26 Arkansas Executive Order 23-02 (2023), https://governor.arkansas.gov/wp-content/uploads/EO-23-02-Reduce-Regulations.pdf.
28 Ron DeSantis, “Letter to Governor’s agency heads,” Florida Executive Office of the Governor (2019), https://www.floridahasarighttoknow.myflorida.com/content/download/147113/980326/FINAL_Directive_to_Agencies_11.19.pdf.
29 Haley Holik, “Why Florida is a national model for regulatory reform,” Foundation for Government Accountability (2022), https://thefga.org/research/florida-is-a-national-model-for-regulatory-reform.
31 Author’s calculations based upon data provided by the Florida Legislature’s Joint Administrative Procedures Committee on the average number of total proposed rules per year from 1999 to 2010.
32 Joint Administrative Procedures Committee, “2005 annual report,” The Florida Legislature (2006), https://www.japc.state.fl.us/Documents/Publications/2005%20Annual%20Report.pdf.
33 Joint Administrative Procedures Committee, “2021 annual report,” The Florida Legislature (2022), https://www.japc.state.fl.us/Documents/Publications/2021AnnualReport.pdf.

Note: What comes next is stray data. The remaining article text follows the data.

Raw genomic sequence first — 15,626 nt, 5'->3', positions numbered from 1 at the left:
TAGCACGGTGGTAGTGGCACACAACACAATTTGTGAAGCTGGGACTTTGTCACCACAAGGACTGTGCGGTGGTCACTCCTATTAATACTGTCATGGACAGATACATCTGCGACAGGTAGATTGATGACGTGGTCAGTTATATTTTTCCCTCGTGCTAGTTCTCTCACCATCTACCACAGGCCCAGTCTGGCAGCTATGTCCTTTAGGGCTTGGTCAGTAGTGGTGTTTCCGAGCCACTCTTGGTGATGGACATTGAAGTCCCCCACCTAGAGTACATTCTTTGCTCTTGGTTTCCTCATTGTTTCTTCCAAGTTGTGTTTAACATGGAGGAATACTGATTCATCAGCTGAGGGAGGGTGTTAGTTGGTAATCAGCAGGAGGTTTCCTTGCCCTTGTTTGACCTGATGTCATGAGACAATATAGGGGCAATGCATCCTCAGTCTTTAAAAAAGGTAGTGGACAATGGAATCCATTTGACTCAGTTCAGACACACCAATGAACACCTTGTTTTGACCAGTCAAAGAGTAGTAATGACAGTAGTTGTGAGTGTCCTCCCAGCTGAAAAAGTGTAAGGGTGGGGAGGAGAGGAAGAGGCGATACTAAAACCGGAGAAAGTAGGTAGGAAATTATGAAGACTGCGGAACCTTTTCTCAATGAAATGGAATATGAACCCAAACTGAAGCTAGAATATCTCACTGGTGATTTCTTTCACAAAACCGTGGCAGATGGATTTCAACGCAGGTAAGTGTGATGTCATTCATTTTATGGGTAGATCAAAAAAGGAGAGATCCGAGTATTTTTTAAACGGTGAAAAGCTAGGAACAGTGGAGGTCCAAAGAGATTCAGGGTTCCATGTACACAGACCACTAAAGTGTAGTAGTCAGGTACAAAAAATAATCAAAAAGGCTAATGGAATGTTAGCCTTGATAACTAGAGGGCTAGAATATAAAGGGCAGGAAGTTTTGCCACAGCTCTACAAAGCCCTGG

34 Author’s calculations based upon data provided by the Florida Legislature’s Joint Administrative Procedures Committee on the average number of total proposed rules per year from 2019 to 2021. See, e.g., Joint Administrative Procedures Committee, “2021 annual report,” The Florida Legislature (2022), https://www.japc.state.fl.us/Documents/Publications/2021AnnualReport.pdf.
35 Joint Administrative Procedures Committee, “2022 annual report,” The Florida Legislature (2023), https://www.japc.state.fl.us/Documents/Publications/2022AnnualReport.pdf.
36 Author’s calculations based upon data provided by the Florida Legislature’s Joint Administrative Procedures Committee on the number of rules repealed.